- Monkey bite.
Refers to a bite mark, blemish or mark left on the skin by a kiss.
Lets Stop Monkeying Around
- Monkey see, Monkey do.
An idiom that means: To imitate someone. Children often copy - imitate the behaviours of their parents.
- To monkey with something.
An idiom used to describe a person interfering or bothering with something or someone.
An example would be: "I told you not to do that! Stop monkeying around."
- Softly, softly catchee monkey.
A way of saying caution is the best way to achieve an end.
- Cheeky monkey.
A way of saying that someone is being playful or mischievous.
- Powder monkey.
The name given to an explosives expert. The source of this idiom is from a nautical term. It was the name given to the person who used to carry gun powder from the ships magazine to the gun deck.
Monkey Idioms from BBC Learning - YouTube
We've all heard that a million monkeys banging on a million typewriters will eventually reproduce the entire works of Shakespeare. Now, thanks to the Internet, we know this is not true.— Robert Wilensky, American Computer Scientist, 1951 - 2013
- Monkey tricks.
Used to describe someone who is malicious or spiteful in their behaviour.
- To get one's monkey up.
A way to say that someone is being annoyed or irritated. An example would be "Every time I try to relax in the garden, my neighbour insists on lighting a bonfire. He really gets my monkey up."
- As clever as a cartload of monkeys.
To be sly, impish or mischievous.
Example: "We need to keep that group of youngsters separated. Once they are all together they are as clever as a cartload of monkeys."
Well I'll be a Monkeys Uncle
- Like a monkey on a stick.
To be restless and agitated. Refers to a child's toy which was made up of a monkey figure
able to slide up and down a stick as though climbing.
Example: "I wish you would sit still. Your up and down like a monkey on a stick."
- To have a monkey on one's back.
A burdensome problem.
Example: "I told him not to over-extend himself by buying that big house. It will be forever like a monkey on his back."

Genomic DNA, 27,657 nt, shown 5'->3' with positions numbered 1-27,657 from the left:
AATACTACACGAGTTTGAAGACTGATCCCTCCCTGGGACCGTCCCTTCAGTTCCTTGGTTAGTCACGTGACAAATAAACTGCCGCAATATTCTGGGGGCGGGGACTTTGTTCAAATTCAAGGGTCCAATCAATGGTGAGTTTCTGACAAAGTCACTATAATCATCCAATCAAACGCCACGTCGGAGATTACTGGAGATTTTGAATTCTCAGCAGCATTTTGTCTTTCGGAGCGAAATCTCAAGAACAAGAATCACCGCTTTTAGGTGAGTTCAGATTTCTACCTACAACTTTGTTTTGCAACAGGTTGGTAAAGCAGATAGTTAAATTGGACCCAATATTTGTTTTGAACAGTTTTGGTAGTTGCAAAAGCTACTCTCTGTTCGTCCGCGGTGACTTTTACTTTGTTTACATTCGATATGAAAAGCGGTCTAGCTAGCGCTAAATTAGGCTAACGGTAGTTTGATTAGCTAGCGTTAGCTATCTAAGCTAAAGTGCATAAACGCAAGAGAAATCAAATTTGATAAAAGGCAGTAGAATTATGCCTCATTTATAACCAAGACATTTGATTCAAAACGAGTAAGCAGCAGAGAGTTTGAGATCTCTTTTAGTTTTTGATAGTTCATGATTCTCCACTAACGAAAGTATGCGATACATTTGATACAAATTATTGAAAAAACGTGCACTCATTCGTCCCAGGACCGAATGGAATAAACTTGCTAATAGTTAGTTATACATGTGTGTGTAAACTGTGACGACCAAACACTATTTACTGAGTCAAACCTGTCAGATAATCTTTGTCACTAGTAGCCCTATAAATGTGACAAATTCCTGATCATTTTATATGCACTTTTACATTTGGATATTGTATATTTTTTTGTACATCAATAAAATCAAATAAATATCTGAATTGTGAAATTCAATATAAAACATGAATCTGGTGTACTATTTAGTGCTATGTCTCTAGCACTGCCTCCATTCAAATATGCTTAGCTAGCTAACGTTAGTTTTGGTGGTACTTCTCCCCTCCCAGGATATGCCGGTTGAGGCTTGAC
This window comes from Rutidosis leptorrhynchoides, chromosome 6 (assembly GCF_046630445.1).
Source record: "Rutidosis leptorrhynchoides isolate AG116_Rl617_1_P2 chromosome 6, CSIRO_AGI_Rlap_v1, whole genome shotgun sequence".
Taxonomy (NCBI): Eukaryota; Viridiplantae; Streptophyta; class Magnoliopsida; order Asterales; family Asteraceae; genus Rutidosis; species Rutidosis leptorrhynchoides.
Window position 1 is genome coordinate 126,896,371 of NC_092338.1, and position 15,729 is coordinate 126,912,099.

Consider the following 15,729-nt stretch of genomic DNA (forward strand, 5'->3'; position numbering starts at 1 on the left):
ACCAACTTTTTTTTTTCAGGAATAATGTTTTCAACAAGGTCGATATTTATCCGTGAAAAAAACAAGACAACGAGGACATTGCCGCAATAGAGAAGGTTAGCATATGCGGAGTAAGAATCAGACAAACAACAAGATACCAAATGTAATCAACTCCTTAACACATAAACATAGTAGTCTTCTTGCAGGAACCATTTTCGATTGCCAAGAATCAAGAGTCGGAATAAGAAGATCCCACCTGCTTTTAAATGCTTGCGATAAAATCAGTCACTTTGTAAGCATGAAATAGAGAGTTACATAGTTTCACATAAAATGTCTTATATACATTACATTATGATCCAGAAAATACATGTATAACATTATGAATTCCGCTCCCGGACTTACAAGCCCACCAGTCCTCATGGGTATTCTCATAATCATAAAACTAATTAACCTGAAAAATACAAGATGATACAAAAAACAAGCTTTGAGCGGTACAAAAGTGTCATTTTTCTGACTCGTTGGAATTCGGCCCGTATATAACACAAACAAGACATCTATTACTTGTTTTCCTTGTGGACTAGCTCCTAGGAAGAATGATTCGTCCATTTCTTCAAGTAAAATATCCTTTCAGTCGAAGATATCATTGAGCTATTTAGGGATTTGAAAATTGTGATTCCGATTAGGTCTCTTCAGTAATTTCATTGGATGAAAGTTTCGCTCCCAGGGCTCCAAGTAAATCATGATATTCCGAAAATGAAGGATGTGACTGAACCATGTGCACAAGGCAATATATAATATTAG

- Monkeys uncle.
To express shock, surprise or incredulity
Example sentence: "Well, I'll be a monkeys uncle! I didn't expect to see you here."
- To monkey around.
To behave in a silly manner.
To Have a Monkey on Your Back
Sometimes I feel Like the Monkey in the Middle
- Monkeys wedding.
Used to describe a bright sunny day that encounters a shower of rain. This term originated in South Africa.
To illustrate: "It was a great day. Everyone had a wonderful time. The only downfall was that monkeys wedding of a shower that meant we had to retreat indoors for a few minutes."
- Monkey in the middle.
Originates from a game where two or more people keep a ball away from someone who is in the middle with the aim of catching the ball.
Example: "I'm trying as hard as I can to keep the peace between the the two of them, but honestly, they are such hard work. I feel like I'm just a monkey in the middle."
- Monkey swill.
A alcoholic beverage that is of poor quality or very unpleasant.
Monkeys in the Modern Era
- Monkey script.
A term used in computing. Describes a written procedure or script which a code writer follows.
- Code monkey.
A computer code writer who grinds out code, but who is unable or not required to work on higher status computing tasks. Usually said in a derogatory manner.
Enough of this Monkey Talk
- Monkey House.
Often use as satire in describing a place where politicians gather.
Organ grinders monkey.
To be accused of doing the bidding for someone else.
- Monkey talk.
Distorted speech. Usually made with reference to a person under the influence of drugs.
- Like butter on a bald monkey.
To say something is very smooth indeed.